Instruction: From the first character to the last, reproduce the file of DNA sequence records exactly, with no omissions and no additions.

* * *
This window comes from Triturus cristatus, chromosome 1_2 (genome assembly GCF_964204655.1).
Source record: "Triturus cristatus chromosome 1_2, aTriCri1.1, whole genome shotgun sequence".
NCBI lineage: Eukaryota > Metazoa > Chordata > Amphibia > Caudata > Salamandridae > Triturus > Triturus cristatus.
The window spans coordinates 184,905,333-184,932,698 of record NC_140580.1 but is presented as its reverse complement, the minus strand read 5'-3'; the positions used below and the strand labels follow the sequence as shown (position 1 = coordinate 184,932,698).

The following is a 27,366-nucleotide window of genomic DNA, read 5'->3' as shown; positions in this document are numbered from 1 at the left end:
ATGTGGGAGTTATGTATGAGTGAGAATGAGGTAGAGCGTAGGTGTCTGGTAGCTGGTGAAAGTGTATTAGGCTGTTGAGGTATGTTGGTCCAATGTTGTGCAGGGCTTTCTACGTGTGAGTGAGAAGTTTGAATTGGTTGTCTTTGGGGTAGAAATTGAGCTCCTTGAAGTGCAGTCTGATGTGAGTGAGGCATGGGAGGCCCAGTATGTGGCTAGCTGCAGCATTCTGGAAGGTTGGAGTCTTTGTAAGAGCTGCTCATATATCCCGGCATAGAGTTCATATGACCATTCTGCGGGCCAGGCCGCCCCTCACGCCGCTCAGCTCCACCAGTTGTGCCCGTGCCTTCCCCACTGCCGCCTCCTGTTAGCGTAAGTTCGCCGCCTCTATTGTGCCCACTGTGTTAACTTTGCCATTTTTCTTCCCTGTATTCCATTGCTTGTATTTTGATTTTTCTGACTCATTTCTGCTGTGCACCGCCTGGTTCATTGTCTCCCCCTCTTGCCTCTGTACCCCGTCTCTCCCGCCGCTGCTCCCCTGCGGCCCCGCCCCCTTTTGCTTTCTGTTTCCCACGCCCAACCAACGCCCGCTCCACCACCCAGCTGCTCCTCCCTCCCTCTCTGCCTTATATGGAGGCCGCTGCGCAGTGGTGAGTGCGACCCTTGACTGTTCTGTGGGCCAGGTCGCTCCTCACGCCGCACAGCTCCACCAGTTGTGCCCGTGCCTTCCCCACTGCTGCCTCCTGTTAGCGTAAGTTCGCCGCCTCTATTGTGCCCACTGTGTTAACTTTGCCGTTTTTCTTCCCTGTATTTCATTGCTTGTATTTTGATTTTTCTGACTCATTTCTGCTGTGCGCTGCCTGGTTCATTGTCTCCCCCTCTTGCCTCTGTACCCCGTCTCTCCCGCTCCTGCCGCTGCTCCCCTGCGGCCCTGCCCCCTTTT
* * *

This window comes from Triturus cristatus, chromosome 1_2 (genome assembly GCF_964204655.1).
Source record: "Triturus cristatus chromosome 1_2, aTriCri1.1, whole genome shotgun sequence".
NCBI lineage: Eukaryota > Metazoa > Chordata > Amphibia > Caudata > Salamandridae > Triturus > Triturus cristatus.
The window spans coordinates 184,905,333-184,932,698 of record NC_140580.1 but is presented as its reverse complement, the minus strand read 5'-3'; the positions used below and the strand labels follow the sequence as shown (position 1 = coordinate 184,932,698).

The following is a 27,366-nucleotide window of genomic DNA, read 5'->3' as shown; positions in this document are numbered from 1 at the left end:
ATGTGGGAGTTATGTATGAGTGAGAATGAGGTAGAGCGTAGGTGTCTGGTAGCTGGTGAAAGTGTATTAGGCTGTTGAGGTATGTTGGTCCAATGTTGTGCAGGGCTTTCTACGTGTGAGTGAGAAGTTTGAATTGGTTGTCTTTGGGGTAGAAATTGAGCTCCTTGAAGTGCAGTCTGATGTGAGTGAGGCATGGGAGGCCCAGTATGTGGCTAGCTGCAGCATTCTGGAAGGTTGGAGTCTTTGTAAGAGCTGCTCATATATCCCGGCATAGAGTTCATATGACCATTCTGCGGGCCAGGCCGCCCCTCACGCCGCTCAGCTCCACCAGTTGTGCCCGTGCCTTCCCCACTGCCGCCTCCTGTTAGCGTAAGTTCGCCGCCTCTATTGTGCCCACTGTGTTAACTTTGCCATTTTTCTTCCCTGTATTCCATTGCTTGTATTTTGATTTTTCTGACTCATTTCTGCTGTGCACCGCCTGGTTCATTGTCTCCCCCTCTTGCCTCTGTACCCCGTCTCTCCCGCCGCTGCTCCCCTGCGGCCCCGCCCCCTTTTGCTTTCTGTTTCCCACGCCCAACCAACGCCCGCTCCACCACCCAGCTGCTCCTCCCTCCCTCTCTGCCTTATATGGAGGCCGCTGCGCAGTGGTGAGTGCGACCCTTGACTGTTCTGTGGGCCAGGTCGCTCCTCACGCCGCACAGCTCCACCAGTTGTGCCCGTGCCTTCCCCACTGCTGCCTCCTGTTAGCGTAAGTTCGCCGCCTCTATTGTGCCCACTGTGTTAACTTTGCCGTTTTTCTTCCCTGTATTTCATTGCTTGTATTTTGATTTTTCTGACTCATTTCTGCTGTGCGCTGCCTGGTTCATTGTCTCCCCCTCTTGCCTCTGTACCCCGTCTCTCCCGCTCCTGCCGCTGCTCCCCTGCGGCCCTGCCCCCTTTT